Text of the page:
An Apple a Day

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There are a lot of fruits that can be grown locally. While berries and Okanagan stone fruit are abundant in the summer, by the time winter rolls around, apples are the only widely available BC grown fruit. Luckily, they are incredibly flavourful and versatile. They can be sweet with the taste of flowers or tart and tangy. Some apples are crisp and firm where others are soft and perfect for cooking.

Here are three recipes that feature this most humble, everyday fruit.

Apple Almond Salad

The Waldorf salad is the classic apple salad. However, apples are a delicious addition to all sorts of salad. This green salad combines the sweetness of apples, with the nutty crunch of almonds and creamy goat cheese. Simple and delicious, it is sure to be a favourite.

Dressing

4 Tbsp olive oil

2 Tbsp apple cider vinegar

2 tsp Dijon mustard

Pinch of salt and black pepper

Salad

2 apples (a firm, tart variety, like Granny Smith)

1 cup of slivered almonds

6 cups of mixed salad greens (about 1 head of lettuce)

1⁄2 cup crumbled goat cheese or feta

Mix the salad dressing ingredients in the bottom of a large bowl.

Thinly slice the apples and chop into bite-sized pieces. Add them to the salad dressing and toss to combine.

Toast the slivered almonds in a dry pan until just starting to brown. Remove them immediately and set aside.

Wash and dry the salad greens. Tear the greens into bite-sized pieces and add to the bowl. Toss with the salad dressing.

Serve the salad, then top each serving with some toasted almonds and a bit of crumbled cheese.

Carrot Apple Soup

This carrot apple soup is based on a classic cream soup, however it uses cashews instead of cream. This not only makes it dairy-free and vegan, it also packs in a lot of protein, fibre and healthy fats. It also means that this soup is hearty enough for a one-dish meal. Perfect for busy weeknights!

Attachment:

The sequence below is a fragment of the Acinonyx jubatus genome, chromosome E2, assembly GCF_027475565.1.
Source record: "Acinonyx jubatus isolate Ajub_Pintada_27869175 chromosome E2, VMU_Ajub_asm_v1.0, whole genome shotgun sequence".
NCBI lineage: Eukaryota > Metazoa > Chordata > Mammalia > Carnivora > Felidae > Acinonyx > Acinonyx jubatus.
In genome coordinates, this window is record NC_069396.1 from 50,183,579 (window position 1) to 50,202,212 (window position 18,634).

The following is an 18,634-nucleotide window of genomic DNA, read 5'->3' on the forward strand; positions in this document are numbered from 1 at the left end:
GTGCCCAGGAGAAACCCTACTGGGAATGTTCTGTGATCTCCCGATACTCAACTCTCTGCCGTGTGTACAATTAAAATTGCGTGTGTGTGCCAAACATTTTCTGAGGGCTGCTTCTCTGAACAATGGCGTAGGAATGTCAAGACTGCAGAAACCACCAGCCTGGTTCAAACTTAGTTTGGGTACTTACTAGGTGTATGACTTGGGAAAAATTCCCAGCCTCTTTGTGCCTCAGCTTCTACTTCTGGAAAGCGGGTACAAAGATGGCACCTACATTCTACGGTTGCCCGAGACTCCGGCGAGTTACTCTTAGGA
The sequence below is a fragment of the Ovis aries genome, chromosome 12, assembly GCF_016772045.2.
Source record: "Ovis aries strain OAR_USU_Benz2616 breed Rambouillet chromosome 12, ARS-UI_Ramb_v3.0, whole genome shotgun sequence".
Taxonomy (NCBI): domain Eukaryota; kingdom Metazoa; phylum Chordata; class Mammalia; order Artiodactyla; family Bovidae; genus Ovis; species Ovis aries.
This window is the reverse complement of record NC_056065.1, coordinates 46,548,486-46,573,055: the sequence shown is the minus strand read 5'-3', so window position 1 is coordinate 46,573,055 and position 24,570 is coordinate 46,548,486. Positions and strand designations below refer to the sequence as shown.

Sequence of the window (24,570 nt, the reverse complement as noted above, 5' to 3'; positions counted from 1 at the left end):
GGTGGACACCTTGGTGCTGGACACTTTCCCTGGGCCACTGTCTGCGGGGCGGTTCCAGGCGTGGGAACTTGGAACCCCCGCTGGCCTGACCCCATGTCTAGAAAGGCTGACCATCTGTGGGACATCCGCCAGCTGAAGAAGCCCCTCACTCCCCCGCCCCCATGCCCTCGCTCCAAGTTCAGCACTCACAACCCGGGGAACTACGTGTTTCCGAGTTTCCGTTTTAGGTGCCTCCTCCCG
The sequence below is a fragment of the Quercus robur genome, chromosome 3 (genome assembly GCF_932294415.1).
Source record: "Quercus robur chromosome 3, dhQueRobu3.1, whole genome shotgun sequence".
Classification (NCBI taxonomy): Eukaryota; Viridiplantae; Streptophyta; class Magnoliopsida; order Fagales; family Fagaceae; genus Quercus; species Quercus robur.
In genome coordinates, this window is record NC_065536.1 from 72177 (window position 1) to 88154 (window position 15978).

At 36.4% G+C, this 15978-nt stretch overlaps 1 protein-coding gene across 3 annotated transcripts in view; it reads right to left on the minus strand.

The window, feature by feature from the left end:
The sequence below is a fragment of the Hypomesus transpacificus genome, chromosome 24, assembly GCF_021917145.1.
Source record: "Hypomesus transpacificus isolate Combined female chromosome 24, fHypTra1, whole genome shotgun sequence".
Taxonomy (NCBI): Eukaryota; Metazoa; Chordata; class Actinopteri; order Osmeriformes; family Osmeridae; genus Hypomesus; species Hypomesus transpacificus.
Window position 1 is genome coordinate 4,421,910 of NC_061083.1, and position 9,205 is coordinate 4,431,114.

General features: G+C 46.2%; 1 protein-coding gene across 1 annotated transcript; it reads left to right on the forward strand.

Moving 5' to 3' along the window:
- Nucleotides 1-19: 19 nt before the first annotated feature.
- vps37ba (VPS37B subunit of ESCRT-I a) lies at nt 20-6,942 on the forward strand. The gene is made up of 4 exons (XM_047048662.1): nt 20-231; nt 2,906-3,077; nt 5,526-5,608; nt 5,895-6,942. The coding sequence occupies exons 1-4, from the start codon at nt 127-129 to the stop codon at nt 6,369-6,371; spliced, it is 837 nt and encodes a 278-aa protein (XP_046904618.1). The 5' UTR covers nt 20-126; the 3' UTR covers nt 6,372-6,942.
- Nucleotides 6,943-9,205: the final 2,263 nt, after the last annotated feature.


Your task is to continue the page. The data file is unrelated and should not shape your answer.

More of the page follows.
1 medium-sized onion

8 carrots

2 apples (a sweet variety like a spartan)

1 celery rib

1 Tbsp vegetable oil

6 cups of low-sodium broth

3⁄4 cup of cashews

1⁄2 tsp of sage

1 bay leaf

Salt and pepper, to taste

Roughly chop the onions, carrots, apples and celery. They will be pureed at the end, so they don’t need to be finely diced.

Heat the oil in a large soup pot. Add all the vegetables and the apples. Cook until the onion is soft, about 5 minutes. Add the broth, cashews, sage and bay leaf.

Bring to a boil. Reduce the heat, cover and simmer for 20 minutes, until the carrots and cashews are soft.

Turn off the heat and remove the bay leaf. Puree the soup, either with a stick blender or in a blender or food processor. The cashews should be soft enough that they will completely disappear.

Taste and add salt and pepper as needed. The amount needed will depend on the saltiness of the broth.

Italian Apple Cake

This Italian apple cake, called torta di mele, is beautiful and delicious. It’s also very easy to make! Serve with vanilla ice cream or whipped cream for a fancy dessert. Or enjoy it with a cup of coffee at brunch.

1⁄2 cup of melted butter

1⁄2 cup of honey

1 cup of milk

3 eggs

1 tsp vanilla extract

Zest of 1 lemon

13⁄4 cups flour

1 tsp baking powder

3 apples (a sweet variety, like gala)

Preheat the oven to 350° F. Grease and flour an 8-inch round cake pan.

Mix the melted butter and honey together in a large bowl. Stir in the milk, then beat in the eggs, vanilla and lemon zest.

Add the flour and baking powder. Stir to combine. Pour the batter into the prepared cake pan.

Next, prepare the apples. Peel and core the apples. Thinly slice them, then arrange the slices on the top of the cake. You will need to overlap the slices. Just press the bottom ones lightly into the cake batter to make a layer of apples.

Bake for 40–50 minutes, until a cake tester comes out clean and the apples are browning.

Cool slightly before serving. If it is not sweet enough, then serve with a dusting of icing sugar.

Emillie Parrish
Emillie Parrishhttp://emillieparrish.com/
Emillie Parrish loves having adventures with her two busy children. She lives in Victoria and is the author of the fermentation-based blog fermentingforfoodies.com.

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